And it’s not just the Arctic. A NASA study using innovative data analysis techniques to interpret satellite data has provided the clearest picture yet of changes in Antarctic ice flow. The study found that ice loss is accelerating on the West Antarctic ice sheet, while remaining steady in the east. This evidence actually helps explain why ice-dependent Adélie penguins seem to be doing so much better in the Danger Islands than their Western Peninsula counterparts.

andrew-shiva-cc-by-sa-4-0.png
The four species of penguin that live on or near the Antarctic continent. Before the recent discovery of a previously undocumented Adelie colony in the Danger Islands, the Adelie population was estimated at roughly 3 -4 million.

Where all the rich climate scientists at?

Of course, one could argue that all of these thousands of climate scientists (who are a completely different group of people than the marine biologists that discovered the penguin colony, by the way) are just in cahoots to keep the grant money flowing in and their pockets overflowing. Except that they aren’t. But the argument keeps getting made, often with the implication that academic researchers are all part of one big conspiracy to ruin the world for everyone else:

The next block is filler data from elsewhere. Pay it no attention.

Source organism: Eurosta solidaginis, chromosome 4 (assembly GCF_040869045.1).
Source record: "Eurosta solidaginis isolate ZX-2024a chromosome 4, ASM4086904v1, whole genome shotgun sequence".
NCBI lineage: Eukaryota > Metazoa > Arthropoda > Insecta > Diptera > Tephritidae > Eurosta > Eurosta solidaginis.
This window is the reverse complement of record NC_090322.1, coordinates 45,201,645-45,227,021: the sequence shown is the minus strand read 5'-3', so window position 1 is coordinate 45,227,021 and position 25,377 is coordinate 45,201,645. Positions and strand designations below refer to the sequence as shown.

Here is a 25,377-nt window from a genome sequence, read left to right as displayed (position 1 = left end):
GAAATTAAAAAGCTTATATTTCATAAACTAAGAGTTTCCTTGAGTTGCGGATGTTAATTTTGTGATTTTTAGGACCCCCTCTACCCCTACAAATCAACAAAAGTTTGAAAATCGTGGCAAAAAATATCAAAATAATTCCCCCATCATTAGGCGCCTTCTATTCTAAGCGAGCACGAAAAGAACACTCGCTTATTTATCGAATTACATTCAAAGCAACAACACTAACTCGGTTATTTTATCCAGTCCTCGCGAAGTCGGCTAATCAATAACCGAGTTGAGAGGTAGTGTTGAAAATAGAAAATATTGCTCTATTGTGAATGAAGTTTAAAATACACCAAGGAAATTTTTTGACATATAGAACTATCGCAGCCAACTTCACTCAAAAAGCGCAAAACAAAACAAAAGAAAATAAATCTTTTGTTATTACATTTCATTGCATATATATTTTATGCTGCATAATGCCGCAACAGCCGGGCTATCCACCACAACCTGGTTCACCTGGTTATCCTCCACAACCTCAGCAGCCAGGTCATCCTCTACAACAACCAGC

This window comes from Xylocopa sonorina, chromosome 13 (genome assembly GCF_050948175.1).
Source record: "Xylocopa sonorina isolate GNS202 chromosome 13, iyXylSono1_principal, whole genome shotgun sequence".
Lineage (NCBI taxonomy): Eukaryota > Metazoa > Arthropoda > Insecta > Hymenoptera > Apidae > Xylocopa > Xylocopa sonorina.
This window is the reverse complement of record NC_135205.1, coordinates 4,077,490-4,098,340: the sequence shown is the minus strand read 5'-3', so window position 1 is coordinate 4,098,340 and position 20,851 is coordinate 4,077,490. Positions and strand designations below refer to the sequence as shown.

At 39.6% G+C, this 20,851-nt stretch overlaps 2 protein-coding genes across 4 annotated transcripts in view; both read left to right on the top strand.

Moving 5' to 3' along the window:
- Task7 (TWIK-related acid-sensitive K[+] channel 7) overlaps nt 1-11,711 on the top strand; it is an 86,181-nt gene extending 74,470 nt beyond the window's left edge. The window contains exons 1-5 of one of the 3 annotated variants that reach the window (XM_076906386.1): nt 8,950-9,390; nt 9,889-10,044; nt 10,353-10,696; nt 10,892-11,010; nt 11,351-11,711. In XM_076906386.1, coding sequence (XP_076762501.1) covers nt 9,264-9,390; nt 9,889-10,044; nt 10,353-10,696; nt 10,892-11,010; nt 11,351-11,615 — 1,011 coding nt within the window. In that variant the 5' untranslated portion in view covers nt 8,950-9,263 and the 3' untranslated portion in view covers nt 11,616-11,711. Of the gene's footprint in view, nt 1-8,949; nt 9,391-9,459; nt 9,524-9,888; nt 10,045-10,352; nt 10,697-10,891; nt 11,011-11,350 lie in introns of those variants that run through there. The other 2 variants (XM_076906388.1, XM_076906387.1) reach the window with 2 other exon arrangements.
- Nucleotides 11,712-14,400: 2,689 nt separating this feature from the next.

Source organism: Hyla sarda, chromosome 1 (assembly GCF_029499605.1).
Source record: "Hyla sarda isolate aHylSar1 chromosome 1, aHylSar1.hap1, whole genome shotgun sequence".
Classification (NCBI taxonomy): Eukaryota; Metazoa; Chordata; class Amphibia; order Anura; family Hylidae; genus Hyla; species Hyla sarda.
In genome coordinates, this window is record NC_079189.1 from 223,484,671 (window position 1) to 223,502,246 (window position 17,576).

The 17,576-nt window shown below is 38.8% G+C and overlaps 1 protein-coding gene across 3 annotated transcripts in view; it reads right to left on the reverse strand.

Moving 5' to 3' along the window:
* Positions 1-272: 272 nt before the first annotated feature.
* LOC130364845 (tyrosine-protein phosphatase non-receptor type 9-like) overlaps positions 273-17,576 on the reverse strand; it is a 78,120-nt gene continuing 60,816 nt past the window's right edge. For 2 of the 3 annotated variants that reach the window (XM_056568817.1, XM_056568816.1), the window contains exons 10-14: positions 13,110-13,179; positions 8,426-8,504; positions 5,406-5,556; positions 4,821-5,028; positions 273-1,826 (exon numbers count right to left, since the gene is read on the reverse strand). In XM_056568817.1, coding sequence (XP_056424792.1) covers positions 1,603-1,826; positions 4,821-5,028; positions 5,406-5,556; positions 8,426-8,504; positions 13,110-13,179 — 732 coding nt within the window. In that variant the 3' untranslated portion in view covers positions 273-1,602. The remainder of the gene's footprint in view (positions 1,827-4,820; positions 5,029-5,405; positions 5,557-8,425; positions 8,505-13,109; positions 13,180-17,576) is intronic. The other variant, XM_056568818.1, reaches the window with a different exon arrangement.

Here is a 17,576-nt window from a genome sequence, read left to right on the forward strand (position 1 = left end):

Picture3

I hate to break it to you, but neither I nor any of the scientists I know sought an academic research career because of the promise of dollar signs or job security (less than one third of faculty at public universities are tenured, e.g.). Most climate scientists work at academic institutions, government agencies, or NGOs and earn less (sometimes a lot less) than $100,000 per year. Even U.S. college professors only earn on average $75,000 per year. Sure, that’s nothing to scoff at. But it’s hardly even worth comparing to the millions of dollars these folks would be pocketing each year if they had opted to work for, say, a multinational oil company instead of a government agency or university.